What is courage and why is it one of the oldest and most universally admired virtues? How is it relevant in the world today, and what contemporary forms does it take?
In this insightful and crisply written book, Geoffrey Scarre examines these questions and many more. He begins by defining courage, asking how it differs from fearlessness, recklessness and fortitude, and why people are often more willing to ascribe it to others than to avow it for themselves. He also asks whether courage can serve bad ends as well as good, and whether it can sometimes promote confrontation over compromise and dialogue.
On Courage explores the ideas of Aristotle, Aquinas and many later philosophers who have written about courage, as well as drawing on classic and recent examples of courage in politics and fiction, including the German anti-Nazi "White Rose Movement", the modern phenomenon of "whistle-blowing", and Stephen Crane’s The Red Badge of Courage.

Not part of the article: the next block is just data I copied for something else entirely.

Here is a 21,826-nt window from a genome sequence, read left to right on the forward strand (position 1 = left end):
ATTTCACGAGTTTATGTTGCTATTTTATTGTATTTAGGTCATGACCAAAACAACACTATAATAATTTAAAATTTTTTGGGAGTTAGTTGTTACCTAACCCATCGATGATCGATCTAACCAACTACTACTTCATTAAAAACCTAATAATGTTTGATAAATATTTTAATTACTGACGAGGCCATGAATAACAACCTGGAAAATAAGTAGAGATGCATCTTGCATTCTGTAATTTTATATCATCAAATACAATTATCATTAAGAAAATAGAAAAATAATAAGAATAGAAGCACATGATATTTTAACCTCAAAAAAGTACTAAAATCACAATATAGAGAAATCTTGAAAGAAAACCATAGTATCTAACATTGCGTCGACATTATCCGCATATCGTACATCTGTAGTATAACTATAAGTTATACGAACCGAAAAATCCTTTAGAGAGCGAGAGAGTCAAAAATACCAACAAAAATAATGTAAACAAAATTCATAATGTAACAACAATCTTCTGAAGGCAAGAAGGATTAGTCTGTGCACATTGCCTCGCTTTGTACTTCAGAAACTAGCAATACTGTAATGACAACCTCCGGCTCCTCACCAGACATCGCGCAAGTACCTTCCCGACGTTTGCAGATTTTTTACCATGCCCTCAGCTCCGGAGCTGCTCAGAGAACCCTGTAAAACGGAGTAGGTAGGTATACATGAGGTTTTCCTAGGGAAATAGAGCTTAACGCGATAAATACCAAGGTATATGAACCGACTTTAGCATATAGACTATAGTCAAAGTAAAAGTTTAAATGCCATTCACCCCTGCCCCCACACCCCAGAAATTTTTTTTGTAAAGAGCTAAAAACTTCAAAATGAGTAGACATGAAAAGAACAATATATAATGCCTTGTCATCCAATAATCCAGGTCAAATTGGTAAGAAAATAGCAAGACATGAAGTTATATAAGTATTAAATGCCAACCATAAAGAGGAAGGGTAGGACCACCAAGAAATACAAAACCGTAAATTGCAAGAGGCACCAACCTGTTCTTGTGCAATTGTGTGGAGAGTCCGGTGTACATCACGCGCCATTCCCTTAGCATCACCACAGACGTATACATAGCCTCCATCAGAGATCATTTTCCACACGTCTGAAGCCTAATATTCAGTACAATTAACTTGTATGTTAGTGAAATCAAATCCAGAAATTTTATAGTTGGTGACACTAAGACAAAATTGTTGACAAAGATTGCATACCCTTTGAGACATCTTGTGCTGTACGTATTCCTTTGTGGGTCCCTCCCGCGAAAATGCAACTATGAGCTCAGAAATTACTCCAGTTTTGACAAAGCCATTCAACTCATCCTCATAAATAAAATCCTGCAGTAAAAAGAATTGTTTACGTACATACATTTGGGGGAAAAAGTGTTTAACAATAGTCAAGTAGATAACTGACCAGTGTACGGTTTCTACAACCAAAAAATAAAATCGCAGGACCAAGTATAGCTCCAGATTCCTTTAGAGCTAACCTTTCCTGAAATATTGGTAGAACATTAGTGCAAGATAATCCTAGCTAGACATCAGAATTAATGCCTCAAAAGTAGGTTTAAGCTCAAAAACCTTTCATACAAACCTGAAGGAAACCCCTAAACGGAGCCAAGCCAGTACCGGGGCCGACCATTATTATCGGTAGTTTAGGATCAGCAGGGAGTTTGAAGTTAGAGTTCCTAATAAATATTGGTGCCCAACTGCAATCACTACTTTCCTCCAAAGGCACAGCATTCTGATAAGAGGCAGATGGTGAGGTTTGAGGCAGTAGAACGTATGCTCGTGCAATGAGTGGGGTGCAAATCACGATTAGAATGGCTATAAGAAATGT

1. Locating Courage 2. The Reality of Courage 3. Cardinal Virtue or Macho Vice? 4. Fortitude 5. Courage and Goodness 6. Courage: An Outdated Virtue? Notes Bibliography Index
'...a wonderful little book about one of the most well known yet least understood virtues. Scarre has a simple, straightforward writing style that is informative but easy to follow. ...For anyone interested in courage, whether for research or just out of curiosity, this is the book to start with. Highly recommended.' - CHOICE
'Courage is a cardinal virtue and at the core of our everyday, lived morality. It raises some fascinating questions – can a criminal be courageous? is the courageous person not afraid? – and yet contemporary philosophers have said surprisingly little about it. So this insightful, open-minded and accessible study will be especially valuable to anyone interested in the morality of the virtues.' - Roger Crisp, St. Anne's College, Oxford, UK